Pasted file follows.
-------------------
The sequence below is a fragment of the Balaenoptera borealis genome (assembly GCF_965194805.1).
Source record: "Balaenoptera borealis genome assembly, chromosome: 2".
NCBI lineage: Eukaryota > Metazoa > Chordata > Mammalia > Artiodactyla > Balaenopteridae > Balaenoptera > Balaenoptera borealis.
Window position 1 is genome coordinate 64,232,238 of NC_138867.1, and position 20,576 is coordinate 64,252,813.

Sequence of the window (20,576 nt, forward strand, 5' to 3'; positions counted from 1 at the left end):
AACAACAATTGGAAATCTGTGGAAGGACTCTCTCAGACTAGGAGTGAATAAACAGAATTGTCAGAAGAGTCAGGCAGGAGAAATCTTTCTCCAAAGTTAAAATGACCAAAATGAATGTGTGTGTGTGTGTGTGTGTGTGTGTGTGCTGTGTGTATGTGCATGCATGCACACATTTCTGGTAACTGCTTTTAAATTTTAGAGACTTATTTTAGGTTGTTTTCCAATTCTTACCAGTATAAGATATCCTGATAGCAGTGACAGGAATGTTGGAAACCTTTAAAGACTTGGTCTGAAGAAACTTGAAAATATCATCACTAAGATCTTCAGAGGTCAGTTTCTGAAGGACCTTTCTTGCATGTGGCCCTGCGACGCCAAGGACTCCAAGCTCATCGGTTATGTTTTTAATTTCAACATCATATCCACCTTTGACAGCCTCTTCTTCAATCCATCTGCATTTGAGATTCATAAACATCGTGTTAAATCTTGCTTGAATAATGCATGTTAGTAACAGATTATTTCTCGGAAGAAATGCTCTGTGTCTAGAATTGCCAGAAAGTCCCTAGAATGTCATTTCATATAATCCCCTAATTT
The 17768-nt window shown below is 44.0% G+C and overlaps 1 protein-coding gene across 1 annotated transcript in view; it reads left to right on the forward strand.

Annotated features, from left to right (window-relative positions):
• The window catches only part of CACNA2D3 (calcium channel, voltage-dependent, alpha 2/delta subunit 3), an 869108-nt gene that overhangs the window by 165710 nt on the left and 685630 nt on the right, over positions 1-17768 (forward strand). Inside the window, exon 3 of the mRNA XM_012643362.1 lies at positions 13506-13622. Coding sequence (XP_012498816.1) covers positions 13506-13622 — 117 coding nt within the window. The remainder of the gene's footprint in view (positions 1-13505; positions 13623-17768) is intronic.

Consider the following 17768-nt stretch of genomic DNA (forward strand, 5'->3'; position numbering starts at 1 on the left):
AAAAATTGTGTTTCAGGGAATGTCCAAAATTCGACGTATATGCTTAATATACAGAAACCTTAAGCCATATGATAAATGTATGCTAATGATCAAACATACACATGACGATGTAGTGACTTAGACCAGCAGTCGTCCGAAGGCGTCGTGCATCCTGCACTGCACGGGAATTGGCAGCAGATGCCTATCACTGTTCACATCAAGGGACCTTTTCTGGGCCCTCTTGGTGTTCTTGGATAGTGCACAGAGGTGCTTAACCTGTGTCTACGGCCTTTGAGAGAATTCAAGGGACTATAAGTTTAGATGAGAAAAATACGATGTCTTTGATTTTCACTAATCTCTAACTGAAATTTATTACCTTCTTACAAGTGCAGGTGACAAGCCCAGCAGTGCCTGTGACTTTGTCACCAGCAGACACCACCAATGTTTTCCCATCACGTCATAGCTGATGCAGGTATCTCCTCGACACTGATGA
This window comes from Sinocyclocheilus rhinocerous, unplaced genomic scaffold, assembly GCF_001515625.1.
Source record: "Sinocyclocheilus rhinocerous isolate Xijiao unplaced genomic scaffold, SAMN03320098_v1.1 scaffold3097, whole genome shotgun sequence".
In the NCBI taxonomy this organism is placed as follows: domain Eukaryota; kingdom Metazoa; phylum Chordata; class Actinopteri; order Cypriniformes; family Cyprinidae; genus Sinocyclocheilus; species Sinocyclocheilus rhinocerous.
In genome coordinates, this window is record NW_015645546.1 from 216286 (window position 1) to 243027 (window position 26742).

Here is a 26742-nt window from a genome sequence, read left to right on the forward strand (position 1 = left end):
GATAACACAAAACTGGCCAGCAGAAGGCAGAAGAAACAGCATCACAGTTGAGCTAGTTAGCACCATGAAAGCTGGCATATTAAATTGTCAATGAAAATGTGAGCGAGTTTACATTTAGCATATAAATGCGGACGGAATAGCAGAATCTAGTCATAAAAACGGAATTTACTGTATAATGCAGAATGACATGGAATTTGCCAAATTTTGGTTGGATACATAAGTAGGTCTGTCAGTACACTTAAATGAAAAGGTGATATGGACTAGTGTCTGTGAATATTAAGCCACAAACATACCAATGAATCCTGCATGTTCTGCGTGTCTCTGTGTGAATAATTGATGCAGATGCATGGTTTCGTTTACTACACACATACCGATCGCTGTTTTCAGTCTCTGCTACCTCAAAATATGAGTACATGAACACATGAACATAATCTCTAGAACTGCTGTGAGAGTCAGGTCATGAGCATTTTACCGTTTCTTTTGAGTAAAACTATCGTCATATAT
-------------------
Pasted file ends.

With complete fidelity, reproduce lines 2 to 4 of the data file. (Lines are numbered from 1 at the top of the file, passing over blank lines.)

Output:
Source record: "Balaenoptera borealis genome assembly, chromosome: 2".
NCBI lineage: Eukaryota > Metazoa > Chordata > Mammalia > Artiodactyla > Balaenopteridae > Balaenoptera > Balaenoptera borealis.
Window position 1 is genome coordinate 64,232,238 of NC_138867.1, and position 20,576 is coordinate 64,252,813.